Beijing based rental bike company, Mobike, launched a new wave of bikes for the first time outside of Asia last week.
Manchester and Salford saw the launch of Mobike in the UK, with 1000 bikes set out around the cities on the 6th of July.
Until now, the Chinese company has been based in China and Singapore only.
The scheme will undergo a six month trial, after which point decisions about whether to continue with a second wave will be made.
Mobike may be the largest such scheme of its kind in the UK, but it is not the first, after competitor Ofo launched 50 bikes in Cambridge.
Initial reactions to the rental scheme have been very positive, with people praising the eco-consciousness of shared bikes, the convenience of access and the low cost of rental.
While China may only prove to be a cautionary tale for countries that follow, it is important to remind ourselves of the ugliness that occurs when competitive entrepreneurship meets such a great idea head on.
Hangzhou in Zheijiang Province, is home to some of the largest bicycle graveyards in the world, sites at which police confiscated bikes have been placed.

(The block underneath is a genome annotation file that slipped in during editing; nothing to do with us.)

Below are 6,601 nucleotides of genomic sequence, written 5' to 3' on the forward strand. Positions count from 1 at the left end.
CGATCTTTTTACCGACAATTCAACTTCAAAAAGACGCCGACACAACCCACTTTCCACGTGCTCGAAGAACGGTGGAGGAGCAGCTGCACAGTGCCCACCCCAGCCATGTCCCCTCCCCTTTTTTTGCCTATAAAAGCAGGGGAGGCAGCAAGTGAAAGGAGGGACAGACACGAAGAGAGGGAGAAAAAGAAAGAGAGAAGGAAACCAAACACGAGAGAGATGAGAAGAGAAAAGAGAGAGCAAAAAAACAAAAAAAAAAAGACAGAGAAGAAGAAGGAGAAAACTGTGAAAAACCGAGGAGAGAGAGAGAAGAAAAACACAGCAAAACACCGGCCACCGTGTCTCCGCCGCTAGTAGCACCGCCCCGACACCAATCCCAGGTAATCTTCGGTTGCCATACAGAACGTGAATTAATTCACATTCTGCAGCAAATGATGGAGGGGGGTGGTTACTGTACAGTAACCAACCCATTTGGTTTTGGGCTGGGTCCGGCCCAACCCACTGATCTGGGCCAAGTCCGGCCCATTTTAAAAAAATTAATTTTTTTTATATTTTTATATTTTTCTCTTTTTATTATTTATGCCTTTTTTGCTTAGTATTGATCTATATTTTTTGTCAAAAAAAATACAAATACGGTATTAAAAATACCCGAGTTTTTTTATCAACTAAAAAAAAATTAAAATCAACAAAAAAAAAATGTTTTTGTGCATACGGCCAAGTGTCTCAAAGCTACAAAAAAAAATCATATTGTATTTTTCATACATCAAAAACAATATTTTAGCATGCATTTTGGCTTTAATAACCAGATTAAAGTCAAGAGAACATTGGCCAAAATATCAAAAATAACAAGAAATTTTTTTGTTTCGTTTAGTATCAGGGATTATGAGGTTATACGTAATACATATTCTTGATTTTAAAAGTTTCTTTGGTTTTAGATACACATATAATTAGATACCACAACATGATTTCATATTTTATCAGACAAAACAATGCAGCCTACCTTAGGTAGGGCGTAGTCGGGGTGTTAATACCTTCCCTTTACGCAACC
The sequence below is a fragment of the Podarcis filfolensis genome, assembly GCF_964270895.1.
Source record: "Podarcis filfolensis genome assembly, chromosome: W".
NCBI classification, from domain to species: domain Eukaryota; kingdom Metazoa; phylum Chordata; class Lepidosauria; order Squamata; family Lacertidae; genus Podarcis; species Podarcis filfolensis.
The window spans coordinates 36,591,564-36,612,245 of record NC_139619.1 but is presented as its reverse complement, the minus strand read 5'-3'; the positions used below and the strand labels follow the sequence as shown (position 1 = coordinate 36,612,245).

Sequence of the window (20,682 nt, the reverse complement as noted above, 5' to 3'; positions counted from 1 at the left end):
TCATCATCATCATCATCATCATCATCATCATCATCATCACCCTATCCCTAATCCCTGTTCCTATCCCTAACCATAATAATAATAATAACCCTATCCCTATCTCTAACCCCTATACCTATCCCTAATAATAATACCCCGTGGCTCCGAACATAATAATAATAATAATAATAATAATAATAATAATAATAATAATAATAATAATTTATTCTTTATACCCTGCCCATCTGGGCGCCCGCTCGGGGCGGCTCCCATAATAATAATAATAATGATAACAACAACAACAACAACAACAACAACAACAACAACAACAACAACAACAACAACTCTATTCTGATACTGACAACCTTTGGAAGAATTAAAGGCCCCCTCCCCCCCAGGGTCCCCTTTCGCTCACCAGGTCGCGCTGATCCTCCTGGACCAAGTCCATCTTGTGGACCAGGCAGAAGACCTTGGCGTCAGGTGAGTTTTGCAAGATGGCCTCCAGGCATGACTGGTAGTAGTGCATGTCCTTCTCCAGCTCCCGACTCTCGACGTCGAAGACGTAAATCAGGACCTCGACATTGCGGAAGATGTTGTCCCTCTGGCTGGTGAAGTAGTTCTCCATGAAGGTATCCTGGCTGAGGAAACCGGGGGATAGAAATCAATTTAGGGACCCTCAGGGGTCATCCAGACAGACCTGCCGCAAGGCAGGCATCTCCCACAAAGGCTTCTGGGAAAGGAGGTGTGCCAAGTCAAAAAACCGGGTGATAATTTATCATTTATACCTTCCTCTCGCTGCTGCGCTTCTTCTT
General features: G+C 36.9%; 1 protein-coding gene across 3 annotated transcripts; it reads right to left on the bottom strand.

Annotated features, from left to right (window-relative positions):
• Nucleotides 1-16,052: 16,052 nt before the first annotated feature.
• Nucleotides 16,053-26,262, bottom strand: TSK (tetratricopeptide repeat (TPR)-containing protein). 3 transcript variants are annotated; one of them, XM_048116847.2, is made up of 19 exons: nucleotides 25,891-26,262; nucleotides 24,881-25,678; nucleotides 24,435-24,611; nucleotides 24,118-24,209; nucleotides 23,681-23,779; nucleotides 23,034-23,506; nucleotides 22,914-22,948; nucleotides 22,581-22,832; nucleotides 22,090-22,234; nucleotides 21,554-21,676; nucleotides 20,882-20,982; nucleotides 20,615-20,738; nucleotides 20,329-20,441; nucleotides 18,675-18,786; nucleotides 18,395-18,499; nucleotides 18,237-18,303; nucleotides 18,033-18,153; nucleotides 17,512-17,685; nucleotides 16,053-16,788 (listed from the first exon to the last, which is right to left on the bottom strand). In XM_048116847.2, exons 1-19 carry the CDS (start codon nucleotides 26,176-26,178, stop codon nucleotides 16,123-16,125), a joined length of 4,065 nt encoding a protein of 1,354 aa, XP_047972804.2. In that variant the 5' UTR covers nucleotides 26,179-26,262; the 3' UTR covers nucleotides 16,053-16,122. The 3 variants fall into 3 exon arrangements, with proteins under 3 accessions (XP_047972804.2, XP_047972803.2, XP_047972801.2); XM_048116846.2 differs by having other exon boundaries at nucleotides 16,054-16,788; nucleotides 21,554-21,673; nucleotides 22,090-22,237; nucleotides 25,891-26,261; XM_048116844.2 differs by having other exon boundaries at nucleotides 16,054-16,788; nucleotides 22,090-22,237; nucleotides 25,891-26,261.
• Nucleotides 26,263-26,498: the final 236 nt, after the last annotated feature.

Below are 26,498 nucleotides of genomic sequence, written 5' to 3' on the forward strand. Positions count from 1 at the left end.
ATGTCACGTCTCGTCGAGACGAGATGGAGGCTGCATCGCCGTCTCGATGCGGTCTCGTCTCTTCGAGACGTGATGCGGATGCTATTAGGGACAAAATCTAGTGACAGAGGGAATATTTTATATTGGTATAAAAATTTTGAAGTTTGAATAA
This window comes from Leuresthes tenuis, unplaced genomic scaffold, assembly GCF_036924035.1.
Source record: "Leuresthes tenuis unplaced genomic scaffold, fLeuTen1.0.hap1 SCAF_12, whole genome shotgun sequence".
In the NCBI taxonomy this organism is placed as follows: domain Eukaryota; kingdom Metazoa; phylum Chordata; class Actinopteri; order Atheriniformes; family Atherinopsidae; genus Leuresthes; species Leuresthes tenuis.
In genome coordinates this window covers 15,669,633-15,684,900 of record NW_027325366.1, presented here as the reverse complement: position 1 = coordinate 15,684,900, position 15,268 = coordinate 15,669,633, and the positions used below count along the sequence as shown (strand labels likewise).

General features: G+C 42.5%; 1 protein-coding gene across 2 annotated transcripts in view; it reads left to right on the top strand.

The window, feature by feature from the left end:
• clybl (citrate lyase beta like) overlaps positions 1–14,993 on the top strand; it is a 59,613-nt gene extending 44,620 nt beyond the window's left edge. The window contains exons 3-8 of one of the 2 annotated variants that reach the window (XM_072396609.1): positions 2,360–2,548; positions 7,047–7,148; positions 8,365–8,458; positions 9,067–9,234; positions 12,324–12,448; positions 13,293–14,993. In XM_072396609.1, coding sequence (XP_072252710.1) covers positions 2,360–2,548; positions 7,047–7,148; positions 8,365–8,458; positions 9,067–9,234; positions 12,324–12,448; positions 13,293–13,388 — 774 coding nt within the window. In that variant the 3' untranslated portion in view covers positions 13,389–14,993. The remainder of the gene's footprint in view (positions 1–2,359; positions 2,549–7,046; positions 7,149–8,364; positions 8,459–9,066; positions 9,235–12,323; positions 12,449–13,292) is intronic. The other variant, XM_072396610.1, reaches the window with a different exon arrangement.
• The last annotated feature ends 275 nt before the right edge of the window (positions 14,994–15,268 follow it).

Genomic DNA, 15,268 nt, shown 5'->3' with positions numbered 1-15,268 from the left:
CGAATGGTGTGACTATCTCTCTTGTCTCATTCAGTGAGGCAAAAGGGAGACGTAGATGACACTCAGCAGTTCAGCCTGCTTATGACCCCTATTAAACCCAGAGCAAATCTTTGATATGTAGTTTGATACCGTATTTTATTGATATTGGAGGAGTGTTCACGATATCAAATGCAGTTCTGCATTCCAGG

What began in the city as a sustained source of remedy for the city’s air pollution problem, soon turned on its head as economic competition stormed the market.
According to a survey by Zheijiang University of Technology (Hangzhou is the largest city in Zheijiang) 96% of HZ residents are annoyed by random parking of the dockless bikes, and the resultant sidewalk clutter which occurs.
Perhaps the vast population of China proved too much to hold rental bikes in check, and perhaps countries like the UK, and indeed Singapore, can deal with the management of these bikes in a more efficient manner.